Oil Sands Truth: Shut Down the Tar Sands

" Earth to Harper: Get your Head Out of the Tar Sands"

Earth Day rallies target politicians
Apr 23, 2007 04:30 AM

Earth Day celebrations across the country yesterday turned the heat on politicians as environmentalists await the launch of a made-in-Canada global warming plan.

In Toronto, hundreds of people, carrying signs with slogans like "Earth to Harper – get your head out of the tar sands," paraded in the streets.

"We're trying to get back to the original Earth Day of 1970, which was a wake-up call to the U.S. government about the need for environmental change," said Kim Fry, of Greenpeace, adding that the day has morphed into a corporate event, with companies buying advertising to show they're green.

"Every politician is an environmentalist now. They all want their picture taken planting trees or changing a light bulb."

With Prime Minister Stephen Harper's government poised to set its own course to cut greenhouse gas emissions, thousands marched in Montreal with smaller crowds gathering across the country to demand the Conservatives honour the targets of the Kyoto treaty.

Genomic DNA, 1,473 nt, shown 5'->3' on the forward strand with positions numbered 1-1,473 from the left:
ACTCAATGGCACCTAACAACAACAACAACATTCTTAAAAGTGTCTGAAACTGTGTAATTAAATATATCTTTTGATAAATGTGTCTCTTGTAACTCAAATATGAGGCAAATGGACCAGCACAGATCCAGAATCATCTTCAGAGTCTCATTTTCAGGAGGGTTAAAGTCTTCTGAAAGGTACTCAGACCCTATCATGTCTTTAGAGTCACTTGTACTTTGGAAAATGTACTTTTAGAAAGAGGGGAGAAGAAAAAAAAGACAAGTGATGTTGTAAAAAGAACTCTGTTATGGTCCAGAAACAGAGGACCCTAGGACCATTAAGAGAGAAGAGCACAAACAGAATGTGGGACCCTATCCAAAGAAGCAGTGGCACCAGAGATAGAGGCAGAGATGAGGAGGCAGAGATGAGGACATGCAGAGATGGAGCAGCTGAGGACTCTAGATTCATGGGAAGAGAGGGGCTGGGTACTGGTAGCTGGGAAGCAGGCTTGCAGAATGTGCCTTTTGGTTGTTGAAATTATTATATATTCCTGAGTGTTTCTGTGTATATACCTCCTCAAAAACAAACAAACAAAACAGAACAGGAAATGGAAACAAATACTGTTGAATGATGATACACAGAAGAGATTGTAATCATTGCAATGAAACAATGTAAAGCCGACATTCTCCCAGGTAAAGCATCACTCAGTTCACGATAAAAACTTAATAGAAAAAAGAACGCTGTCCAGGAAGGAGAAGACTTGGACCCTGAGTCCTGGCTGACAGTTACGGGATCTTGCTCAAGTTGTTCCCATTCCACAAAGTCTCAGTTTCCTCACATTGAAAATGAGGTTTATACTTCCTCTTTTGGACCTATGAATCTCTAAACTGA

Under a blazing sun, Shannahn McInnis, pushing her toddler in a stroller, said since her family decided to go without a car, she's noticed the many little ways governments could encourage people to put the environment first – such as decreasing subway fares and making them accessible to strollers and wheelchairs.

"I don't think it's at all a priority to any of the parties except the Green party and the NDP, she said. "It wouldn't seem to be a priority for the public, either, because they're not electing the parties that consider this the priority."

In Ottawa, about 300 people, mostly youth activists, turned up on Parliament Hill.

The Conservative government was notable by its absence at the events, but Environment Minister John Baird defended the Conservatives' decision to abandon emission targets in the Kyoto protocol in a CTV interview.

"We'll come forward with a tough approach, a balanced approach," Baird said.

Star staff, Canadian Press

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